Teaching with zombies: Bringing information literacy back from the dead

Dawn Stahura; Erin Milanese

It is a well-documented problem within higher education of how to convey information literacy skills to students in a way that is not only effective but relevant to their lives.1 When librarians stand in front of the classroom and present the world of databases, books, and scholarly articles, half the class is already drifting off. The challenge is to get the students interested in learning more about the resources available to them so that they can apply them to their current academic work and beyond.

Harrison College, an Indiana-based for-profit college, began requiring a two-credit, 12-week course in information literacy in the fall of 2010. The course is taken early in a student’s college career, as it sets a foundation for research skills essential for success in upper level courses. The class exposes Harrison College students to library resources and databases, evaluation techniques, and citing sources.2 While a curriculum team prescribes much of the coursework, instructors add supplementary materials and chose how the information is presented to students.

The authors, both librarians, taught this course at the Harrison College Lafayette, Indiana campus in its premier quarter, and in the quarters following, from 2010 to 2012; one the day class, the other the evening section. We had different class make ups because of the time the class met: the day section had mostly younger, traditional students recently graduated from high school, while the night section had a higher percentage of nontraditional, adult students, many of which were working full-time. Despite the demographic differences, one commonality was a disinterest (and dislike) for the subject of research. It became our goal as instructors to make learning information literacy both useful and fun.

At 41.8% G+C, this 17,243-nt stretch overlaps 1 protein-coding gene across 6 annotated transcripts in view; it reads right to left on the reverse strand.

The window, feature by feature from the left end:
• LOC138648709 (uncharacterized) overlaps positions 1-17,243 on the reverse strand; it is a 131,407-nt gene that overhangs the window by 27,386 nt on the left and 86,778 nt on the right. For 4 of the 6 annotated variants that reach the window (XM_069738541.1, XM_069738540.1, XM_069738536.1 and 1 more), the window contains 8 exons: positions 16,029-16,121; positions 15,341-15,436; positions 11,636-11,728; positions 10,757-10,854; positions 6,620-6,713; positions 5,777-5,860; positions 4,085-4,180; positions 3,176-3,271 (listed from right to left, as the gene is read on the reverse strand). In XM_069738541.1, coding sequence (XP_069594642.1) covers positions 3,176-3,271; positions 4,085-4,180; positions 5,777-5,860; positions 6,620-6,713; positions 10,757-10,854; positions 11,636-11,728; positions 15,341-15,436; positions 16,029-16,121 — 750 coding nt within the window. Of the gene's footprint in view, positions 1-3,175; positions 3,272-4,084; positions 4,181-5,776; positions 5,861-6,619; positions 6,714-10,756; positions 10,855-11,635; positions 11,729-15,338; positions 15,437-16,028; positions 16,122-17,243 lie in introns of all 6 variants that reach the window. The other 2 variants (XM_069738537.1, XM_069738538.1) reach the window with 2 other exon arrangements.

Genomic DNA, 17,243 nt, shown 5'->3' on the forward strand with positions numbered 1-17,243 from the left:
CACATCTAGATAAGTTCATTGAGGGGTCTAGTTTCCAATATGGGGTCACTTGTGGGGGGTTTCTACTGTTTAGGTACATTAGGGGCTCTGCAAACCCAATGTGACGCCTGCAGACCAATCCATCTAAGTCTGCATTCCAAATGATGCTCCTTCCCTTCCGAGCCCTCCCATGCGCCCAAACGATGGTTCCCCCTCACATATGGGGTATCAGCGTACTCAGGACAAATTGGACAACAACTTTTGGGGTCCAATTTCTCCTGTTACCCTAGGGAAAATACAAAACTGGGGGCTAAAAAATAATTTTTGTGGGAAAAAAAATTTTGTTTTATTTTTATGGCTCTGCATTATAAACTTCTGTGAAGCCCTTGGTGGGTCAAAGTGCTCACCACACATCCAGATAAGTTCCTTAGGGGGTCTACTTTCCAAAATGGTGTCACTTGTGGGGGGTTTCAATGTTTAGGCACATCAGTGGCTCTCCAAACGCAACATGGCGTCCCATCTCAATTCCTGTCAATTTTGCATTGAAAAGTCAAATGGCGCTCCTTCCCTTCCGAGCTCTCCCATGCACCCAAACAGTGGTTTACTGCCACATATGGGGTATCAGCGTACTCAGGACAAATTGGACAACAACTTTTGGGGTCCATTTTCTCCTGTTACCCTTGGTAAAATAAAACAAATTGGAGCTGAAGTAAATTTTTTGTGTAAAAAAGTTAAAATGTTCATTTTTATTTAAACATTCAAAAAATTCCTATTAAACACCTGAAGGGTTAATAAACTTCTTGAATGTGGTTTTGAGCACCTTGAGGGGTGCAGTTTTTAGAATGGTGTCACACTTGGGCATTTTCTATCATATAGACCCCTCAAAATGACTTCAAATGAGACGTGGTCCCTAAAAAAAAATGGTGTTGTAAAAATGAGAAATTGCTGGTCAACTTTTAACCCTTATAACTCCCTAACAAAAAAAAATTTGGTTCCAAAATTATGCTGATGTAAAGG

After two quarters of instructing the information literacy course, we identified two key problems: one, student apathy toward research; two, topic selection. Poor topic choice stemmed directly from students’ lack of interest in the information literacy course and objectives. When selecting a topic in the first week of the course, participants chose subjects they thought would be easy—topics, such as “gout” or “domestic violence” that were too broad, and often of no personal interest to the student. The end result? Passionless final bibliographies and students who hated research. Student course evaluations were further proof that students were not enjoying class or understanding the course objectives. As we planned for another quarter of students, we decided to experiment with connecting information literacy concepts to a popular culture event in a conscious effort to make the class more engaging and exciting for students.

Piloting zombies

One of the concepts we teach in information literacy is how important access to information is, but what if we no longer had access to information in the way we were accustomed? What if we were forced to think differently about what information means and types of resources that are critical for survival? What if the zombies came?

Zombies have made a recent resurgence in American pop culture; sparked in part by remakes of the Dawn of the Dead movie franchise and the TV show The Walking Dead. Librarians have quickly become part of the phenomena. Zombies were featured in the McPherson College library orientation graphic novel Library of the Living Dead,3 and the University of Florida library created a zombie apocalypse survival LibGuide as part of a campus-wide zombie outbreak game.4 Inspired by the success of these other zombie-loving librarians, and playing off our own love of the undead, we decided to rework the class into a “Z-Day” framework.

The new information literacy course premise was that a zombie apocalypse had occurred, leaving the world in utter chaos and destruction. As instructors, we prepared for these changes to the class structure by gathering supplementary materials and tweaking assignments and lessons slightly to work in the zombie theme. We added zombie images and clip art to assignment materials, and made videos using the Web tools Xtranormal and GoAnimate. Google sites and Wikispaces were developed to organize and present our materials.5

When class began, our students became survivors of the zombie invasion, forced to take shelter where and when they could while trying to defend themselves from constant attack. As Z-Day survivors, the President of the United States called upon our students to put together documentation in their areas of expertise that would enable the human race to survive. The documents, of course, were their final annotated bibliographies.